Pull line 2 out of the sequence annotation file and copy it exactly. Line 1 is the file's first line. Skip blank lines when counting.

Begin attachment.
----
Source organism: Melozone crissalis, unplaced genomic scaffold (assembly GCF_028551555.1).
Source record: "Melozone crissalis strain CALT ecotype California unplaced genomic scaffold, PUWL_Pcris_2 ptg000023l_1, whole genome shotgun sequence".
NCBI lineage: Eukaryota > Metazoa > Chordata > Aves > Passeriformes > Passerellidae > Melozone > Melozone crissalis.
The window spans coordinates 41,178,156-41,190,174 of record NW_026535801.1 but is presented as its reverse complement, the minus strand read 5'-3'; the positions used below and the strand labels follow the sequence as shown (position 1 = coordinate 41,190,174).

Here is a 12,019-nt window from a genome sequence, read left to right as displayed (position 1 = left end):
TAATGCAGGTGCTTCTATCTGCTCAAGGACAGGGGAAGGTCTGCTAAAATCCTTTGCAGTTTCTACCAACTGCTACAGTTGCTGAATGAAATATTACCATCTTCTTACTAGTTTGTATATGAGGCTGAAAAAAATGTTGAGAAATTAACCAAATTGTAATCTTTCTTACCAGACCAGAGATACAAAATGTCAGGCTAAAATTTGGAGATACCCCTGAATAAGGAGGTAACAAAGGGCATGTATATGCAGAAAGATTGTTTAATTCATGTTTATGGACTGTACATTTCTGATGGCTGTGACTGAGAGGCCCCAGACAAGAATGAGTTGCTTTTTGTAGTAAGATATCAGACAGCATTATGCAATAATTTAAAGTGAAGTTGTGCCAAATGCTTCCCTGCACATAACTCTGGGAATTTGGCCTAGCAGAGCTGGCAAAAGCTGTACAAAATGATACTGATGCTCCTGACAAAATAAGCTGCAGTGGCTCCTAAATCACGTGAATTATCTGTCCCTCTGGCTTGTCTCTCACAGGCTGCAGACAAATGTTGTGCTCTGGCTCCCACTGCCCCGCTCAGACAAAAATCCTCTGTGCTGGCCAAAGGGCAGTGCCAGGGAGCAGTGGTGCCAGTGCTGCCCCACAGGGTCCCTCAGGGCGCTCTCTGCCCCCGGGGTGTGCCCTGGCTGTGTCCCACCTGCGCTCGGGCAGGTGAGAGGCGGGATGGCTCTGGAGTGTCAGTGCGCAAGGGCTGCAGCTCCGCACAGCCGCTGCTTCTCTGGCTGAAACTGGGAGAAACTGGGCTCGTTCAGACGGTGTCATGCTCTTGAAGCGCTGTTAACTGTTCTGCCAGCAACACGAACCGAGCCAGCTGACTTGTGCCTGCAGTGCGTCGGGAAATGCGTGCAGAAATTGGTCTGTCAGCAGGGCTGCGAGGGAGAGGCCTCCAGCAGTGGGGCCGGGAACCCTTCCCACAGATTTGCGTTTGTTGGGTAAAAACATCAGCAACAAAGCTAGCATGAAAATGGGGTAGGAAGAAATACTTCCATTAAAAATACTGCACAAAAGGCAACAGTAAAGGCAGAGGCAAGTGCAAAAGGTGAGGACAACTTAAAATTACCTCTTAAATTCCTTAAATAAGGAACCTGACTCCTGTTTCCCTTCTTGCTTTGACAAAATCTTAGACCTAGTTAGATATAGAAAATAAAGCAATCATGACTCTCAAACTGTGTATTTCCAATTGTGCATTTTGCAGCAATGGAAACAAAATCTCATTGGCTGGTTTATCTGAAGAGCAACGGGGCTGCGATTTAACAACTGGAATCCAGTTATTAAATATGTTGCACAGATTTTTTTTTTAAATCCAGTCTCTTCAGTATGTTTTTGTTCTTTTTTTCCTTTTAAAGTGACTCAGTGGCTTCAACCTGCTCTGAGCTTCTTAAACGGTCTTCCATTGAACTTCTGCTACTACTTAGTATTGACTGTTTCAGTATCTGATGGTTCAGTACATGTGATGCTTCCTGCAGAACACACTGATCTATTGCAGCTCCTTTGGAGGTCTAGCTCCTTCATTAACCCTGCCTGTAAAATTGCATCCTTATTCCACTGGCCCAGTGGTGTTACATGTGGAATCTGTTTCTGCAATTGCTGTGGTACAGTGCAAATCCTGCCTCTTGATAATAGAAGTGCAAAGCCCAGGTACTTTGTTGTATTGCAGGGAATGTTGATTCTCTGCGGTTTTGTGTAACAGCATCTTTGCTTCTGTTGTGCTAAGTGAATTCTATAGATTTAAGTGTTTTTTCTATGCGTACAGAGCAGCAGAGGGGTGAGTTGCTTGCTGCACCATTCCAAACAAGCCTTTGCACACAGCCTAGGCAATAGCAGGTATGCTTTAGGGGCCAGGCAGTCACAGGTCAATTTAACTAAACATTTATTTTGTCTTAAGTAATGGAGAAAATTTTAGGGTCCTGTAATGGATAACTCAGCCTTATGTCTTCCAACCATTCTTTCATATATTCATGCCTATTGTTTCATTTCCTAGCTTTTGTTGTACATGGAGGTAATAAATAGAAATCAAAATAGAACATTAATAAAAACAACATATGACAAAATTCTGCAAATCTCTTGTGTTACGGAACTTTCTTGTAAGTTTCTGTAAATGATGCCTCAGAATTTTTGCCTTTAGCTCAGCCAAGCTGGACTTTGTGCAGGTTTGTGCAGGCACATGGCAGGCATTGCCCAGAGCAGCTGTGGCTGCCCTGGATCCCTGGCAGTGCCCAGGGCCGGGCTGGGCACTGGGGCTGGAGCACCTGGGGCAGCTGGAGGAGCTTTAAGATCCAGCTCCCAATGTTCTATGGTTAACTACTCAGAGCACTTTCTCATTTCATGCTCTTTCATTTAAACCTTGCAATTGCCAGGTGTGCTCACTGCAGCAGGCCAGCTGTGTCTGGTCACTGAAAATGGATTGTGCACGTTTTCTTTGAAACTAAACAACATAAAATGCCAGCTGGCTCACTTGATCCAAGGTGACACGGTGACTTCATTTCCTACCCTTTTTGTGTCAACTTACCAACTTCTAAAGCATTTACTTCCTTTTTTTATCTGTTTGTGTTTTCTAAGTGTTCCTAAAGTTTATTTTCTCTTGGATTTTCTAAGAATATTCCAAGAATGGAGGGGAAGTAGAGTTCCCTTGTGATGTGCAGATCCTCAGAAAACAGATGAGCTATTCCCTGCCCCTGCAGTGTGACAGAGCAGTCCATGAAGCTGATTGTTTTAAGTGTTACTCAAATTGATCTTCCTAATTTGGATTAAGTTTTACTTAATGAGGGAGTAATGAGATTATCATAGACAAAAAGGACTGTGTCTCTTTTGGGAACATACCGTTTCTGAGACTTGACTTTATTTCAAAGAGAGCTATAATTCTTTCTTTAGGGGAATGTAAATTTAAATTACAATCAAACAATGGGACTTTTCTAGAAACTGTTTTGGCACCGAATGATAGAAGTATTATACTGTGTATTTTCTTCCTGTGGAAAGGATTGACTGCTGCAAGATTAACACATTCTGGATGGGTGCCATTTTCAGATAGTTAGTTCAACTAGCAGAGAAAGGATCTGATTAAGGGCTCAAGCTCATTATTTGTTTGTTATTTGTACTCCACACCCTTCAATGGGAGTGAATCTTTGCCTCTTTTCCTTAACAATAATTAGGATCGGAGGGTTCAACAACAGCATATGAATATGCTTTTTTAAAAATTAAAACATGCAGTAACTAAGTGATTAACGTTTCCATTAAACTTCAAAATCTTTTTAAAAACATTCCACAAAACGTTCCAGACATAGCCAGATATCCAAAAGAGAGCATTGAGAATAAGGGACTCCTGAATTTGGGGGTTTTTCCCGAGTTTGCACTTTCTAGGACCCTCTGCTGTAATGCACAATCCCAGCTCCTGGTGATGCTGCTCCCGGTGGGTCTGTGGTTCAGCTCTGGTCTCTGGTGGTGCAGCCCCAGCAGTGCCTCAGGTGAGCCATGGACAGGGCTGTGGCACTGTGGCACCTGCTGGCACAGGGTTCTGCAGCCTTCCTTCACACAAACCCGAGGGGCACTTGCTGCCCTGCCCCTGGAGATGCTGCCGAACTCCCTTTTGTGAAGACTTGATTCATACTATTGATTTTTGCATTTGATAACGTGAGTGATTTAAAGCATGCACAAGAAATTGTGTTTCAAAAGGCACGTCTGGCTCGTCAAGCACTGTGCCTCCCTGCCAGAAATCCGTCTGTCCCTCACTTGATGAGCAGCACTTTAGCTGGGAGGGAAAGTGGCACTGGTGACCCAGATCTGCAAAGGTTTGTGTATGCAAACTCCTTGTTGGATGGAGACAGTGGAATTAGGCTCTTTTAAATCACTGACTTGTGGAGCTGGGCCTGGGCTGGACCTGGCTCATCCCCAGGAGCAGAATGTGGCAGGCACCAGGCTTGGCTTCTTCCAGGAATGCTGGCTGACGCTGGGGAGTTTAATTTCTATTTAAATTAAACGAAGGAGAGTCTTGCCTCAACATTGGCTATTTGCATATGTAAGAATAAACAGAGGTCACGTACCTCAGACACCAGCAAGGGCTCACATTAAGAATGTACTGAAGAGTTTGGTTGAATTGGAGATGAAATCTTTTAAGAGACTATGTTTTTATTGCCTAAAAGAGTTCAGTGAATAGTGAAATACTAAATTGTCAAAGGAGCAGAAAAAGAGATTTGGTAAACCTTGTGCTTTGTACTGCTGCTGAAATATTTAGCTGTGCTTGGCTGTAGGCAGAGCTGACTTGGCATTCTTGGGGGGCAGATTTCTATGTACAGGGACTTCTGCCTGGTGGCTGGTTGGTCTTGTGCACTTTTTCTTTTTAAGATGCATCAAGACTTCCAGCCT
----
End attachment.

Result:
Source record: "Melozone crissalis strain CALT ecotype California unplaced genomic scaffold, PUWL_Pcris_2 ptg000023l_1, whole genome shotgun sequence".